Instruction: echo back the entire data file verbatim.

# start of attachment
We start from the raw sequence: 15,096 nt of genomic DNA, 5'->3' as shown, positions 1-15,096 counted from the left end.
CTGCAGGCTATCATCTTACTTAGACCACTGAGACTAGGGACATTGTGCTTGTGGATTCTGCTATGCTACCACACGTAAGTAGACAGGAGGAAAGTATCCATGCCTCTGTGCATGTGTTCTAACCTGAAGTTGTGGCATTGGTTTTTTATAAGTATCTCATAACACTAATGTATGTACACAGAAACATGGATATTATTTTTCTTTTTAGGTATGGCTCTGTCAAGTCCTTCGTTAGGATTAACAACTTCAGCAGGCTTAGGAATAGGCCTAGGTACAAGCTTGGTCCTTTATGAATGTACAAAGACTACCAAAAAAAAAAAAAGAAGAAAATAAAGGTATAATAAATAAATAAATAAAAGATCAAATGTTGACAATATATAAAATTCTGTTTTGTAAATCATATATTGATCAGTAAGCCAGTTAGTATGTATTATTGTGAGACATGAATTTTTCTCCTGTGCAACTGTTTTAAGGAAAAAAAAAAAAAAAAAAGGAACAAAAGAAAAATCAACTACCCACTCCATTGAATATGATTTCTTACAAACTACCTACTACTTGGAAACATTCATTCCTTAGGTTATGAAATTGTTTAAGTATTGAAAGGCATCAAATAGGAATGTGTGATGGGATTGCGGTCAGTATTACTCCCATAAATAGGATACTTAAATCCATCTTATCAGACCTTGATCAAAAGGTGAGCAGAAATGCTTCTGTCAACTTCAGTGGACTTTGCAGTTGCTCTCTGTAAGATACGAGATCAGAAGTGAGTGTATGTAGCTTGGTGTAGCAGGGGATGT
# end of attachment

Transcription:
We start from the raw sequence: 15,096 nt of genomic DNA, 5'->3' as shown, positions 1-15,096 counted from the left end.
CTGCAGGCTATCATCTTACTTAGACCACTGAGACTAGGGACATTGTGCTTGTGGATTCTGCTATGCTACCACACGTAAGTAGACAGGAGGAAAGTATCCATGCCTCTGTGCATGTGTTCTAACCTGAAGTTGTGGCATTGGTTTTTTATAAGTATCTCATAACACTAATGTATGTACACAGAAACATGGATATTATTTTTCTTTTTAGGTATGGCTCTGTCAAGTCCTTCGTTAGGATTAACAACTTCAGCAGGCTTAGGAATAGGCCTAGGTACAAGCTTGGTCCTTTATGAATGTACAAAGACTACCAAAAAAAAAAAAAGAAGAAAATAAAGGTATAATAAATAAATAAATAAAAGATCAAATGTTGACAATATATAAAATTCTGTTTTGTAAATCATATATTGATCAGTAAGCCAGTTAGTATGTATTATTGTGAGACATGAATTTTTCTCCTGTGCAACTGTTTTAAGGAAAAAAAAAAAAAAAAAAGGAACAAAAGAAAAATCAACTACCCACTCCATTGAATATGATTTCTTACAAACTACCTACTACTTGGAAACATTCATTCCTTAGGTTATGAAATTGTTTAAGTATTGAAAGGCATCAAATAGGAATGTGTGATGGGATTGCGGTCAGTATTACTCCCATAAATAGGATACTTAAATCCATCTTATCAGACCTTGATCAAAAGGTGAGCAGAAATGCTTCTGTCAACTTCAGTGGACTTTGCAGTTGCTCTCTGTAAGATACGAGATCAGAAGTGAGTGTATGTAGCTTGGTGTAGCAGGGGATGT